How Thunderbolt 4 Helps Bring Fault-Tolerant, Distributed Systems to Market

How Thunderbolt 4 Helps Bring Fault-Tolerant, Distributed Systems to Market

In an embedded world gone SOSA sensational, one might believe that centralized ATR-style OpenVPX systems are the best way to architect your next rugged system. While these chassis are routinely and successfully deployed on airborne, shipboard, and vetronics platforms, they are big, heavy, costly, and a real challenge to cool and connect. An alternate but equivalent rugged, deployable approach uses one or more small form factor chassis modules, distributed into any available space in the vehicle, interconnected via Apple® and Intel’s® 40Gbps Thunderbolt™ 4, a commercial open standard that uses USB Type-C connectors with a single, thin bi-directional copper or fiber cable.

With 4, 8, even 16 3U or 6U LRU (line replacement unit) boards inside an ATR chassis, 600 watts is on the low end of systems that can push well over 2,000 watts in a 200 square inch footprint or less. Assuming one can find the space for such a chassis in the vehicle or platform, there’s also the issue of cooling it. Vetronics chassis must be bolted to a cold plate—no easy challenge in space-constrained armored vehicle interiors.

Other ATR chassis are air-cooled with fans, blowing heater-hot air from exhaust vents—sometimes too close to operators. All high performance electronic systems will get hot, and sub-dividing heat into smaller units is one way to deal with it. Breaking the system down into smaller, cooler small form factor (SFF) loads not only improves crew comfort with less heat per SFF but makes it easier to provide cooling to each lower-wattage load.

Broken Apart, Connected by Wire

Thunderbolt 4 uses the Type-C connector but makes available all of these interfaces on one copper or fiber cable. (Image: Intel Corp.)

If an eight-slot ATR chassis of OpenVPX modules consists of a single-board computer (SBC), a multiport Ethernet switch for in-chassis and out-of-chassis networking, a graphics processing unit (GPU) or co-processor, mass storage, low-speed I/O such as serial and 1553, plus multiple high-speed sensor I/O cards—this is notionally four to eight or more functional blocks. If this centralized system is to be distributed into multiple SFF modules for mounting simplicity and heat load optimization, they need a high-speed connection between them. This isn’t just a case of a remotely located storage drive that is randomly accessed; a distributed computing architecture physically divides processing nodes and must therefore have a very fast—but long-distance—interconnect scheme.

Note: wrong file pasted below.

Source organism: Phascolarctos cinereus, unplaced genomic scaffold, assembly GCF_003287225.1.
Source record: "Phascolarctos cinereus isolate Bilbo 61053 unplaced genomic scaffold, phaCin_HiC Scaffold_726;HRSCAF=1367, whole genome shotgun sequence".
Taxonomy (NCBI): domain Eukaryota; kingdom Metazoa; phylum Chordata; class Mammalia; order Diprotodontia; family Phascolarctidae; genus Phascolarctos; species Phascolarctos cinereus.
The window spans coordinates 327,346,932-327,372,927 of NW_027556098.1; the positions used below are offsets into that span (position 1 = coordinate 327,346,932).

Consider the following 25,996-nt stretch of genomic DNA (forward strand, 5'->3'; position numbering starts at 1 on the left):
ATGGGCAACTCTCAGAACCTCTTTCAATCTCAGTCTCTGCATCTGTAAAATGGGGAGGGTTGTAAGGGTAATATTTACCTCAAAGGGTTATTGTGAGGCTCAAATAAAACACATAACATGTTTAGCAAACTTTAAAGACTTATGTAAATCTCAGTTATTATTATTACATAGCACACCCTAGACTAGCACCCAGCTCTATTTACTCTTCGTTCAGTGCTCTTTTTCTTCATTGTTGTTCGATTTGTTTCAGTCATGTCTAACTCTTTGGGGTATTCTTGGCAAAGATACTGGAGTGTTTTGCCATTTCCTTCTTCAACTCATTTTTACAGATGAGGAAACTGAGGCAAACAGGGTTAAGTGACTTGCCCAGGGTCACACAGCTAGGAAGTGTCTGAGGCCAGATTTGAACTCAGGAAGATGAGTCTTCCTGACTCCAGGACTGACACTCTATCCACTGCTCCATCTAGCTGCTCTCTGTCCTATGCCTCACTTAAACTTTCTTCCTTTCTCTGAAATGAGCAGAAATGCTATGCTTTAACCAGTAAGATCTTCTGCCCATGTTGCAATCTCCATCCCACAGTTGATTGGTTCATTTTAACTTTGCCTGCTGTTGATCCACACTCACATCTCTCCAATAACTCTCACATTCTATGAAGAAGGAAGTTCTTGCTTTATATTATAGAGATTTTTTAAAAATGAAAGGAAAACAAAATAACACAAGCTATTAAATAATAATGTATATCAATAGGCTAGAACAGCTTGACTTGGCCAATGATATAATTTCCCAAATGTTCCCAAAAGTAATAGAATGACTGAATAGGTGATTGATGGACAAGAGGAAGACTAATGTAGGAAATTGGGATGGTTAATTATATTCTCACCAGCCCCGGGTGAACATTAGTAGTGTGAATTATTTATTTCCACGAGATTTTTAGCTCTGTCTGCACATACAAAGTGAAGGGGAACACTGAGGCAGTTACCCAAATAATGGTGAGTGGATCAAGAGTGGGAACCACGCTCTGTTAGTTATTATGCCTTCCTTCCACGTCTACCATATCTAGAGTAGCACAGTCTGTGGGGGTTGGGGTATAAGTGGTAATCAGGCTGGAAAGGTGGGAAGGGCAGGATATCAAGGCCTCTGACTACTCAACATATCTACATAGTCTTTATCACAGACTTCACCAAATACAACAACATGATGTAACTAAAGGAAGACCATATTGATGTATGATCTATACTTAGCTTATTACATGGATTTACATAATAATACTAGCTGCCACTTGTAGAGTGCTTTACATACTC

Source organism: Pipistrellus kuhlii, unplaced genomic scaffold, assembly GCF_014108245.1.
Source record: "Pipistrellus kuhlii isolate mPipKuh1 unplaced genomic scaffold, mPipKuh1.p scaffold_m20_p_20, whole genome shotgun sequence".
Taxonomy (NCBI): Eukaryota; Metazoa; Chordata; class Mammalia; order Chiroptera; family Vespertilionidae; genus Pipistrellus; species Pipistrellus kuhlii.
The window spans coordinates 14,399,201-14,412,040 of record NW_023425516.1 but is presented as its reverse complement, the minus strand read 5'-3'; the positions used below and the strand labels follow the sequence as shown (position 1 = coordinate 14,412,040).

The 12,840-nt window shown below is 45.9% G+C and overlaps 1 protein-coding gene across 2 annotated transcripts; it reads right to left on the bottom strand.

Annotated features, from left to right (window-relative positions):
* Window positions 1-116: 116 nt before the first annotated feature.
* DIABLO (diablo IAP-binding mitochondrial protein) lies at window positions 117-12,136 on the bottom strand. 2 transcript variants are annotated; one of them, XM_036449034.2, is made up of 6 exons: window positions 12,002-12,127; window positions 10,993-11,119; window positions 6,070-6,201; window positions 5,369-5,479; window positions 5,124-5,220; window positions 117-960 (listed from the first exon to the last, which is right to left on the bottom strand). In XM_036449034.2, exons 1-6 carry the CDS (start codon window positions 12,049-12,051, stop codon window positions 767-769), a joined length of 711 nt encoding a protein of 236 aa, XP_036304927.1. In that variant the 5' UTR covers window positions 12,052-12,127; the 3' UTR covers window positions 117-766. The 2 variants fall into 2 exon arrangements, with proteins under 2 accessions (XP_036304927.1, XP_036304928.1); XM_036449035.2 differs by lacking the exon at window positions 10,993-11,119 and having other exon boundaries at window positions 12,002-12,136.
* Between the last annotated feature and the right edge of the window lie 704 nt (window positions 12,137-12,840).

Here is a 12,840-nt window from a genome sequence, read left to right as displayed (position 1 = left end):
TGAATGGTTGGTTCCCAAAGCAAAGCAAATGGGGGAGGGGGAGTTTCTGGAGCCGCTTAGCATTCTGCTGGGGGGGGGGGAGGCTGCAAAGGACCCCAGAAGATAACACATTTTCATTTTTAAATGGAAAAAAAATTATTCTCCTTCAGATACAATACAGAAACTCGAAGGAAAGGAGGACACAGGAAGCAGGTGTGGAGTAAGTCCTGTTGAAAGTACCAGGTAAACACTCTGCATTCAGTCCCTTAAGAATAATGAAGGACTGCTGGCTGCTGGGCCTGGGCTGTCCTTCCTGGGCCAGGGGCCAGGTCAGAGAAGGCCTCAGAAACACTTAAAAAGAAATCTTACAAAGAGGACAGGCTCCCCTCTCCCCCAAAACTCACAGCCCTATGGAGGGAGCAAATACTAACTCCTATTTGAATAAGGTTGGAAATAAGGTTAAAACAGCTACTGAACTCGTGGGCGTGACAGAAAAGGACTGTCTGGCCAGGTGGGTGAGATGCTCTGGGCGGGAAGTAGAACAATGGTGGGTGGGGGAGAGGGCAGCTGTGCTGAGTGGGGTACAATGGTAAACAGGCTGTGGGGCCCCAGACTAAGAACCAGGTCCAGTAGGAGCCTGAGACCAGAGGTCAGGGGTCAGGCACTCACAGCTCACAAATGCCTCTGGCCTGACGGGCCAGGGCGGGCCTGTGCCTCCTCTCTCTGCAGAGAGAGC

Thunderbolt 4 is the backbone of GMS’ X9 Spider system architecture, enabling distributed, ruggedized computing modules to support the demanding needs of next-generation warfare.

Thunderbolt 4 is the ideal “cable plant” on top of which to build distributed SFF computer architecture. An open-standard interface that’s a superset of the open standard USB4, myriad Thunderbolt 4 devices are available and interoperable—from cameras to disk drives to PCIe co-processing chassis and embedded computers. Thunderbolt 4 is a thin, bi-directional cable that operates at 40 Gbps and uses the USB-IF’s Type-C interface—the same one available on smart phones, laptops, and tablets. Most civilian devices can plug into Thunderbolt 4 and at least get power and USB 2.0/3.x data transfer. But there’s so much more available.

What is Thunderbolt 4?

Thunderbolt 4 is more than USB operating at 40 gigabits per second (Gbps). While USB 3.2 Gen 2 is 10 Gbps and USB4 is 20 Gbps, Thunderbolt 4 also provides DisplayPort alt mode, PCI Express 3.0, networking up to 10 Gbps, and Power Delivery up to 100 watts. On a single cable not unlike what’s available to charge a cell phone, two 4K displays can be driven simultaneously (or a single 8K display) with PCIe traffic, networking, and USB data at over 10 Gbps. The 100 watts of power is bi-directional, interconnecting distributed modules such that whichever has more power available can send that power to up/downstream SFF modules. Thunderbolt 4 devices can also be daisy-chained up to six hops. In this manner, fault-tolerant distributed systems can be envisioned.

In a rugged, small form factor architecture, Thunderbolt 4’s Gen 3 PCI Express extension with power is a compelling feature, allowing a compact 60 watt CPU-based mission computer to be installed in one location, and interconnected with a distant GPU or artificial intelligence (AI) co-processor located close to an EO/IR sensor or SDR front end at the far end of the ship, airplane fuselage or ground vehicle. A single thin copper or fiber cable connects them.

Thunderbolt 4 is the backbone of GMS’ X9 Spider system architecture, enabling distributed, ruggedized computing modules to support the demanding needs of next-generation warfare.

Distributed Computing Architecture Benefits

Unlike the single, dense, centralized ATR chassis with its high heat load and single-site cooling requirements, Thunderbolt 4-connected small form factor modules can be tucked into any available location on the platform. Thunderbolt 4 can provide 40 Gbps connectivity, PCIe bus extension, and even power up to 100 watts. Distributing the modules makes system configuration simpler while easing the cooling requirement as each module now is a fraction of the power of a centralized ATR. And there’s no penalty for distance between modules due to Thunderbolt’s bi-directional speed. Finally, lighter-weight Thunderbolt 4 cables can be easier to route and save weight in a platform compared to traditional MIL-SPEC cables, while still providing ample speed, EMI immunity, and harsh environment ruggedness.

This article was written by Chris Ciufo, Chief Technology Officer, General Micro Systems. For more information, visit here .